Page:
*I got some great help in researching the history of interracial marriage in the Episcopal Church from @revlucymeg 6 (with assists from @ChurchSnobTEC 7 and @MapleAnglican 8) who pointed me to the correct Canons of the church: in the 1930’s the church adopted canon law to make matrimony correspond with local law, so with the Loving v. Virginia ruling (and probably many priests before that ignored anti-interracial marriage laws), and others around the country as laws evolved, the church was in accord with civil society.

There is a separate Canon stating matrimony is only between one man and one woman, although with the growing number of states that offer marriage equality, a task force is working on the wording of a new Canon to rectify the situation. My guess is we will see that resolution in a the next General Convention.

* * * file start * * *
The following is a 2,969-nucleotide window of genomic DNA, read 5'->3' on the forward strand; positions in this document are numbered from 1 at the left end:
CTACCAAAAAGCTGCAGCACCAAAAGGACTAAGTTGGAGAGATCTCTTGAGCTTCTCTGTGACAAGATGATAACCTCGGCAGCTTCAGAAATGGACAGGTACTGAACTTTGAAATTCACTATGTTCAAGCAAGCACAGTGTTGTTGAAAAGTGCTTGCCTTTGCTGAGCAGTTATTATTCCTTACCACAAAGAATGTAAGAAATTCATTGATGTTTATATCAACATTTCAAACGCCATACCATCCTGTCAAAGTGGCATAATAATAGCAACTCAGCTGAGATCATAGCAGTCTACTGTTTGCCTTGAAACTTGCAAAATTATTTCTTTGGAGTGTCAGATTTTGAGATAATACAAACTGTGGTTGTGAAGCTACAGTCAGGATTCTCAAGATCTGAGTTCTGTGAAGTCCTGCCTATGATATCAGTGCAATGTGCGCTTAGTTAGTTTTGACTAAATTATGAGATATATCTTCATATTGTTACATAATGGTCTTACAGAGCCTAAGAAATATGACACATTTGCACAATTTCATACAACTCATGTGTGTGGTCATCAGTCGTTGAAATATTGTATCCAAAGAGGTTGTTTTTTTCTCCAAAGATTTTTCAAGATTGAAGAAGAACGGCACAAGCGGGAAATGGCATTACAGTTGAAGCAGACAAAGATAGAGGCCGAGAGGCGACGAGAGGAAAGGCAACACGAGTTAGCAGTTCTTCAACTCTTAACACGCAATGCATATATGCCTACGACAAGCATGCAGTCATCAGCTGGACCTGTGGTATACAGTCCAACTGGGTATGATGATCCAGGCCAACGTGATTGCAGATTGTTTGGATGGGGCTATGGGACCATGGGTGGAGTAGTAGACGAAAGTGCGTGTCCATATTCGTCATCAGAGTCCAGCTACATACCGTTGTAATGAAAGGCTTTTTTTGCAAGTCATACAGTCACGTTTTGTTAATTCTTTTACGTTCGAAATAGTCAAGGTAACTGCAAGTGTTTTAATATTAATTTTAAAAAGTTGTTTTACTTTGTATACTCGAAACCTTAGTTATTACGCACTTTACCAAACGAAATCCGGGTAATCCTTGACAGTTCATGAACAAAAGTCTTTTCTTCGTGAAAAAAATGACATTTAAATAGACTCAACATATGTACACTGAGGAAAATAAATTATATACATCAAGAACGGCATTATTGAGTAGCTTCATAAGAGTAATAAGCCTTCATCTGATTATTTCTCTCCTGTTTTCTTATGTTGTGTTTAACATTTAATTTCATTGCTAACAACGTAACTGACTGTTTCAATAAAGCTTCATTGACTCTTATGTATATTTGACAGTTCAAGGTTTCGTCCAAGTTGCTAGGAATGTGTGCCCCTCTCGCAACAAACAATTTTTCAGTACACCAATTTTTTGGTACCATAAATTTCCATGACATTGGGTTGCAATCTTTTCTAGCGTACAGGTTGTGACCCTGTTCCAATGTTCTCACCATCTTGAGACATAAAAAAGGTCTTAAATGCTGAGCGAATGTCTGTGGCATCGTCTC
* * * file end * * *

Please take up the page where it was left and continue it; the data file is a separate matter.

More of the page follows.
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The views and opinions expressed in posts, articles, or comments published here are those of their respective authors, and do not necessarily reflect the policy or position of Global Entropy as a whole, or that of institutions for which Global Entropy or the respective authors are affiliated.

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Notes:

  1. https://www.churchpublishing.org/products/index.cfm?fuseaction=productDetail&productID=9743 
  2. http://www.episcopalpgh.org/docs/PastoralLetter131125-FINAL.pdf
  3. http://www.desmoinesregister.com/article/20130603/OPINION01/306030016/Iowa-View-1-man-1-woman-isn-t-the-Bible-s-only-marriage-view?gcheck=1 
  4. http://www.towleroad.com/2013/03/lgbt-homeless-youth-describe-rejection-from-christian-households-videos.html